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Defining 'The University:' From 'Ivory Tower' to 'Convenience Store'

Tom Claes (UGent)
Author
Organization
Abstract
Recent changes in the organisation and financing of universities affecting both their research and their teaching mission have provoked intense debate on how the university should be organised, echoing Edward Shills’ call for ‘saving its soul.’ Figuring predominantly in these discussions are ‘definitions’ of what a university really is. In this paper some of these discussion on the nature of the university will be analysed from the viewpoint of analytical ethics. Charles S. Stevenson developed a model for analysing moral discourse and discussion that is highly informative when applied to the discussion on the nature of the university. I will argue that in many cases persuasive definitions are central to the discussion. The applicability of other insight from the analysis of moral discussion - e.g. his distinction between agreement/disagreement in belief and attitude - will be explored. From this we can conclude that the battle for the university is a moral discussion, and that ‘the university’ behaves like a moral term.
Keywords
Persuasive Definition, University, Ethics, Higher Education

Citation

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Chicago
Claes, Tom. 2005. “Defining ‘The University:’ From ‘Ivory Tower’ to ‘Convenience Store’.” In Probing the Boundaries of Higher Education, ed. Frank McMahon and Tom Claes, 12:35–49. Oxford: Inter-Disciplinary Press.
APA
Claes, Tom. (2005). Defining “The University:” From “Ivory Tower” to “Convenience Store.” In F. McMahon & T. Claes (Eds.), Probing the Boundaries of Higher Education (Vol. 12, pp. 35–49). Presented at the First Global Conference on The Idea of Education, Oxford: Inter-Disciplinary Press.
Vancouver
1.
Claes T. Defining “The University:” From “Ivory Tower” to “Convenience Store.”In: McMahon F, Claes T, editors. Probing the Boundaries of Higher Education. Oxford: Inter-Disciplinary Press; 2005. p. 35–49.
MLA
Claes, Tom. “Defining ‘The University:’ From ‘Ivory Tower’ to ‘Convenience Store’.” Probing the Boundaries of Higher Education. Ed. Frank McMahon & Tom Claes. Vol. 12. Oxford: Inter-Disciplinary Press, 2005. 35–49. Print.
@inproceedings{592273,
  abstract     = {Recent changes in the organisation and financing of universities affecting both their research and their teaching mission have provoked intense debate on how the university should be organised, echoing Edward Shills{\textquoteright} call for {\textquoteleft}saving its soul.{\textquoteright} Figuring predominantly in these discussions are {\textquoteleft}definitions{\textquoteright} of what a university really is.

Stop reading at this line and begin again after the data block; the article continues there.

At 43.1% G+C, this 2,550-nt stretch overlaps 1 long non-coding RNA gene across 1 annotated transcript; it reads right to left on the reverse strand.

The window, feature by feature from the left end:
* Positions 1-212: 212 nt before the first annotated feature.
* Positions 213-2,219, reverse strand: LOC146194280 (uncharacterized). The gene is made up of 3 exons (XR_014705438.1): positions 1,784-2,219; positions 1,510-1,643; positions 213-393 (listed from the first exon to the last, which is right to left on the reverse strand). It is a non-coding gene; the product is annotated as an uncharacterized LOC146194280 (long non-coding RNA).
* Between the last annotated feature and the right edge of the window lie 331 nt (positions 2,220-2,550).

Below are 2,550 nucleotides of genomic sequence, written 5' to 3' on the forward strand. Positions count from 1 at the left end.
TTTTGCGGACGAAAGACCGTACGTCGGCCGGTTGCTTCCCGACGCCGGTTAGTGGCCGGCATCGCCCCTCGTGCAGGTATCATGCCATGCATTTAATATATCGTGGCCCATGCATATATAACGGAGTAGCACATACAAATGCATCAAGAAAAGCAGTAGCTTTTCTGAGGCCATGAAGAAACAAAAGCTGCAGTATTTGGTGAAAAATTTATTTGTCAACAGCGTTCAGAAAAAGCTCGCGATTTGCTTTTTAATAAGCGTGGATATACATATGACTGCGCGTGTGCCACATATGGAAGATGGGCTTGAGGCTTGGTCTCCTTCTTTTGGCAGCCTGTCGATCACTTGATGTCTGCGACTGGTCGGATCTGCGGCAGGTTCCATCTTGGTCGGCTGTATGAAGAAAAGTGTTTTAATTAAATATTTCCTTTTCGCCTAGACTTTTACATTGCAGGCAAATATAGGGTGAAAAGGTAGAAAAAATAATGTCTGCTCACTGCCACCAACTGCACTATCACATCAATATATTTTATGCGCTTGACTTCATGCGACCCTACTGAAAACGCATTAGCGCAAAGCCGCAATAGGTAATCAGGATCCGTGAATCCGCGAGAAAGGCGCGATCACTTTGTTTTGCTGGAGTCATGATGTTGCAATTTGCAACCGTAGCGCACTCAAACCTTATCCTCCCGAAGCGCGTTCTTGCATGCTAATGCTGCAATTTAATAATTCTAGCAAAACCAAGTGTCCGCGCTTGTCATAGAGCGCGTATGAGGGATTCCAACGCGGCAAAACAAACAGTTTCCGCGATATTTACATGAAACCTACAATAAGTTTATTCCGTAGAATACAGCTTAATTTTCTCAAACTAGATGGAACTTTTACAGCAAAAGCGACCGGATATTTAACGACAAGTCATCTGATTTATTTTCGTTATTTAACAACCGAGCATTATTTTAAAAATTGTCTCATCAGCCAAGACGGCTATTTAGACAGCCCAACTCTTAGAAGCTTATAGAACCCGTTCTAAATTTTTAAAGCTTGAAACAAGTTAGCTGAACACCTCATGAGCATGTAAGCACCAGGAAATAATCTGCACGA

In this paper some of these discussion on the nature of the university will be analysed from the viewpoint of analytical ethics. Charles S. Stevenson developed a model for analysing moral discourse and discussion that is highly informative when applied to the discussion on the nature of the university. I will argue that in many cases persuasive definitions are central to the discussion. The applicability of other insight from the analysis of moral discussion - e.g. his distinction between agreement/disagreement in belief and attitude - will be explored. From this we can conclude that the battle for the university is a moral discussion, and that {\textquoteleft}the university{\textquoteright} behaves like a moral term.},
  author       = {Claes, Tom},
  booktitle    = {Probing the Boundaries of Higher Education},
  editor       = {McMahon, Frank and Claes, Tom},
  isbn         = {1-904710-11-5},
  keyword      = {Persuasive Definition,University,Ethics,Higher Education},
  language     = {eng},
  location     = {Oxford, UNITED KINGDOM},
  pages        = {35--49},
  publisher    = {Inter-Disciplinary Press},
  title        = {Defining 'The University:' From 'Ivory Tower' to 'Convenience Store'},
  volume       = {12},
  year         = {2005},
}